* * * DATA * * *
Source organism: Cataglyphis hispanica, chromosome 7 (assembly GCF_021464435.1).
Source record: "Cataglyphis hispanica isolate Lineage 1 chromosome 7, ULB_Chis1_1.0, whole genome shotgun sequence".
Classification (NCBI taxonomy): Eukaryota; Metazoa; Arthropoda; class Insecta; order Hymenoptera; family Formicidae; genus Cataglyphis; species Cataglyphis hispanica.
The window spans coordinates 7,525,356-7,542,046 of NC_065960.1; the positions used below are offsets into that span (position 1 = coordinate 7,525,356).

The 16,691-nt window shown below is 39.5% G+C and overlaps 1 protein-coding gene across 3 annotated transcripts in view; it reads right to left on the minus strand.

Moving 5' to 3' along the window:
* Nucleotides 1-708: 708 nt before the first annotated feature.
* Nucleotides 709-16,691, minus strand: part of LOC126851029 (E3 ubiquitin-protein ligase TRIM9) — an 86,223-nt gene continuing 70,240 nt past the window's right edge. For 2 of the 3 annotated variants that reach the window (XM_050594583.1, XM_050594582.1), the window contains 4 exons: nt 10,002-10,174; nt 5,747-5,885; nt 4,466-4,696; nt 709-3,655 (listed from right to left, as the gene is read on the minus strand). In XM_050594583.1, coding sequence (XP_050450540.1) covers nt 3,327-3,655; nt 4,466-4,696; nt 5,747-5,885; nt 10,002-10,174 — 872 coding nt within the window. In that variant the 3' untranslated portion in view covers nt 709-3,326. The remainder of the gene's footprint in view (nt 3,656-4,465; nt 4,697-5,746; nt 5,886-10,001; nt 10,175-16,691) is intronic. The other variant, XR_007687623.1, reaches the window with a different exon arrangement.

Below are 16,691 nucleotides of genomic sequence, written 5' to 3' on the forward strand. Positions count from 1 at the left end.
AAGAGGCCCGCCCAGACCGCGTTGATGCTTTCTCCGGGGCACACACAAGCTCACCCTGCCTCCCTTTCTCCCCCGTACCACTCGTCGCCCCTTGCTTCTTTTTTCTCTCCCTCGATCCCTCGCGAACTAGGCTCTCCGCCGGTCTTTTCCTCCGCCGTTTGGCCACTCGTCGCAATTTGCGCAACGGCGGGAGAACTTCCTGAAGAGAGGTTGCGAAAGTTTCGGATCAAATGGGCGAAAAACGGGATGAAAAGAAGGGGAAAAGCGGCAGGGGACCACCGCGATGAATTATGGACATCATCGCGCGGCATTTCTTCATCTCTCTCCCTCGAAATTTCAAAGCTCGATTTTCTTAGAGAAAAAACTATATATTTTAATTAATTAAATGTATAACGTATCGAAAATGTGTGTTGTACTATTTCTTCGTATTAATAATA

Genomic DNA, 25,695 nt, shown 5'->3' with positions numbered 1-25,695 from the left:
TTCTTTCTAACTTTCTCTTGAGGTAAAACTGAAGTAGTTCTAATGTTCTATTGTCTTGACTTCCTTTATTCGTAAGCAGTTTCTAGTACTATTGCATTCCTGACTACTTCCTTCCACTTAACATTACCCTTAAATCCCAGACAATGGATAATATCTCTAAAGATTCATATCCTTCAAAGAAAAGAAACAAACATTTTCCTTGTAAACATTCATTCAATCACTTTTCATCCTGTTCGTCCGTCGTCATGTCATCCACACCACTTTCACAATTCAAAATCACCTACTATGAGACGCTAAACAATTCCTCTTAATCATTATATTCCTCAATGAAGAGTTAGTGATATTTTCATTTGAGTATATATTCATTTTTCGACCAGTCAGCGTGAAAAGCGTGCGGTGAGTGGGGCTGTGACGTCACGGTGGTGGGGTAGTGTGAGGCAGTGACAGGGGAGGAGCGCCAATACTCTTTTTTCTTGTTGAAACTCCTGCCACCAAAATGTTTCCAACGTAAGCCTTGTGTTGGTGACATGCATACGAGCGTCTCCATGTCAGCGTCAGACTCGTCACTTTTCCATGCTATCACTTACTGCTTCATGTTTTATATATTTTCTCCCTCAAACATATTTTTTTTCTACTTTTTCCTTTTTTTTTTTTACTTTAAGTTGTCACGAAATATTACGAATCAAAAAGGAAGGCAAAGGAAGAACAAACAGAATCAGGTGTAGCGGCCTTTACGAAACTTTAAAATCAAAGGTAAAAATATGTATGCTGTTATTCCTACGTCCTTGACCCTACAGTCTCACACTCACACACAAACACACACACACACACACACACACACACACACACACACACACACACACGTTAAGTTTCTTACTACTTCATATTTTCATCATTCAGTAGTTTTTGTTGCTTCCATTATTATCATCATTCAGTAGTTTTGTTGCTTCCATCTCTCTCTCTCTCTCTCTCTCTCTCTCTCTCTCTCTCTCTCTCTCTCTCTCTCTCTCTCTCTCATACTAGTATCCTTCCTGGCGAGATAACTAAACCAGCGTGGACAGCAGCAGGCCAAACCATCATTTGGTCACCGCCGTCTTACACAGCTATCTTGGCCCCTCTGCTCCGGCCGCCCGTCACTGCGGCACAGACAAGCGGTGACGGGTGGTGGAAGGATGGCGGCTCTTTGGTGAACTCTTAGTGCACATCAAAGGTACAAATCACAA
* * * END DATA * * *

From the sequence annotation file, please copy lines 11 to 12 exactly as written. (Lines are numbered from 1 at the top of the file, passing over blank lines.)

Genomic DNA, 25,695 nt, shown 5'->3' with positions numbered 1-25,695 from the left:
TTCTTTCTAACTTTCTCTTGAGGTAAAACTGAAGTAGTTCTAATGTTCTATTGTCTTGACTTCCTTTATTCGTAAGCAGTTTCTAGTACTATTGCATTCCTGACTACTTCCTTCCACTTAACATTACCCTTAAATCCCAGACAATGGATAATATCTCTAAAGATTCATATCCTTCAAAGAAAAGAAACAAACATTTTCCTTGTAAACATTCATTCAATCACTTTTCATCCTGTTCGTCCGTCGTCATGTCATCCACACCACTTTCACAATTCAAAATCACCTACTATGAGACGCTAAACAATTCCTCTTAATCATTATATTCCTCAATGAAGAGTTAGTGATATTTTCATTTGAGTATATATTCATTTTTCGACCAGTCAGCGTGAAAAGCGTGCGGTGAGTGGGGCTGTGACGTCACGGTGGTGGGGTAGTGTGAGGCAGTGACAGGGGAGGAGCGCCAATACTCTTTTTTCTTGTTGAAACTCCTGCCACCAAAATGTTTCCAACGTAAGCCTTGTGTTGGTGACATGCATACGAGCGTCTCCATGTCAGCGTCAGACTCGTCACTTTTCCATGCTATCACTTACTGCTTCATGTTTTATATATTTTCTCCCTCAAACATATTTTTTTTCTACTTTTTCCTTTTTTTTTTTTACTTTAAGTTGTCACGAAATATTACGAATCAAAAAGGAAGGCAAAGGAAGAACAAACAGAATCAGGTGTAGCGGCCTTTACGAAACTTTAAAATCAAAGGTAAAAATATGTATGCTGTTATTCCTACGTCCTTGACCCTACAGTCTCACACTCACACACAAACACACACACACACACACACACACACACACACACACACACACACACACGTTAAGTTTCTTACTACTTCATATTTTCATCATTCAGTAGTTTTTGTTGCTTCCATTATTATCATCATTCAGTAGTTTTGTTGCTTCCATCTCTCTCTCTCTCTCTCTCTCTCTCTCTCTCTCTCTCTCTCTCTCTCTCTCTCTCTCTCTCTCATACTAGTATCCTTCCTGGCGAGATAACTAAACCAGCGTGGACAGCAGCAGGCCAAACCATCATTTGGTCACCGCCGTCTTACACAGCTATCTTGGCCCCTCTGCTCCGGCCGCCCGTCACTGCGGCACAGACAAGCGGTGACGGGTGGTGGAAGGATGGCGGCTCTTTGGTGAACTCTTAGTGCACATCAAAGGTACAAATCACAA